Kids have more discretionary income than ever before, so it’s important that you help them spend their money wisely-especially since you’ll ultimately be footing the bill for their purchases. According to Michael Searl’s book, How to Make Money Make Sense to Children, (Summit Financial Products, $19.95) kids four to 12 years of age spend $7 billion to $11 billion each year on toys, videos, food, movies and other purchases. Teen consumers spend a hefty $100 billion annually.
As a first step to helping your children outsmart the aggressive marketing tactics of hungry advertisers, visit the Consumer Information Center’s Website at www.pueblo.gsa.gov. One of the many publications the site offers, Playing the Buying Game, teaches children how to effectively evaluate products, packaging, print ads and TV commercials. Another resource, KidpreneursNews, is a new quarterly newsletter published by black enterprise Unlimited that contains articles to help kids learn to spend their money wisely.
The importance of providing your children with savvy consumer skills shouldn’t be underestimated. According to Jane Schuchardt, national program leader of the Cooperative State Research, Education and Extension Service in Washington, D.C., “We spend a lot of money in our educational system to teach our children to earn money and spend very little time teaching them how to manage it appropriately. If this practice continues, kids will get into big financial trouble when they reach adulthood.”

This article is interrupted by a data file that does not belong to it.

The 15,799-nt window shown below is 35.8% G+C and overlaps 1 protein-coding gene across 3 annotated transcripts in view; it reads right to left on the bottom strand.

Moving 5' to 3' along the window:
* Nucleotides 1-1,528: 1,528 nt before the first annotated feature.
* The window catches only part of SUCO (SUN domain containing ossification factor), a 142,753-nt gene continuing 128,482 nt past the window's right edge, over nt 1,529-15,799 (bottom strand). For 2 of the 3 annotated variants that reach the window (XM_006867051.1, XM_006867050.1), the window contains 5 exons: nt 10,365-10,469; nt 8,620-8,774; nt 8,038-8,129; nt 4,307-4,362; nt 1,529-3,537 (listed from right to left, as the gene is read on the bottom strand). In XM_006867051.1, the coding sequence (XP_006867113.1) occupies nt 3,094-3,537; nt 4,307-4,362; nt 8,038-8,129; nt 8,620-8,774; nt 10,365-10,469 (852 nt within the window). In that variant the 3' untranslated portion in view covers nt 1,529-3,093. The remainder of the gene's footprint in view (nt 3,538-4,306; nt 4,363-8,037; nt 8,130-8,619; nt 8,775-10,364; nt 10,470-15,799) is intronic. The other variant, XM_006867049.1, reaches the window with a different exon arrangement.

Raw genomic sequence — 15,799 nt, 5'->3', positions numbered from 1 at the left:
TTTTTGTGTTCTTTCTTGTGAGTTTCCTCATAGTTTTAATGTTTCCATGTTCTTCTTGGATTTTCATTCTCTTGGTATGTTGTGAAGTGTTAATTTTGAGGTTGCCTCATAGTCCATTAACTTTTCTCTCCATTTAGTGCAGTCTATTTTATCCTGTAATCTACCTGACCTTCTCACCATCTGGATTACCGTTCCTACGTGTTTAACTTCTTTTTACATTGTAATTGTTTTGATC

To give children a leg up on the consumer spending game, Schuchardt offers the following advice:
- Help children establish the difference between needs and wants. “Advise your child to think about whether they really need an item or want it,” Schuchardt suggests. “If they realize that they do want the item rather than need it, then they should determine what quality and price range would fulfill their desire and meet their budget. For example, if a child wants [a pair of] jeans, they then must decide if they can settle for jeans that look good but don’t have a fancy label.”
- Stress comparison shopping. Show children how to get the best deals for their money by encouraging them to compare prices from different stores. Also, emphasize the importance of shopping for quality as well as price. And teach them not to underestimate the savings they can get by waiting for products to go on sale.
- Insist children set aside money for savings. No child is ever too young to start putting money aside. On average, people who have a financial plan save twice as much money as those who don’t. You should encourage children to save some portion of the money they earn from part-time jobs, allowances or financial gifts.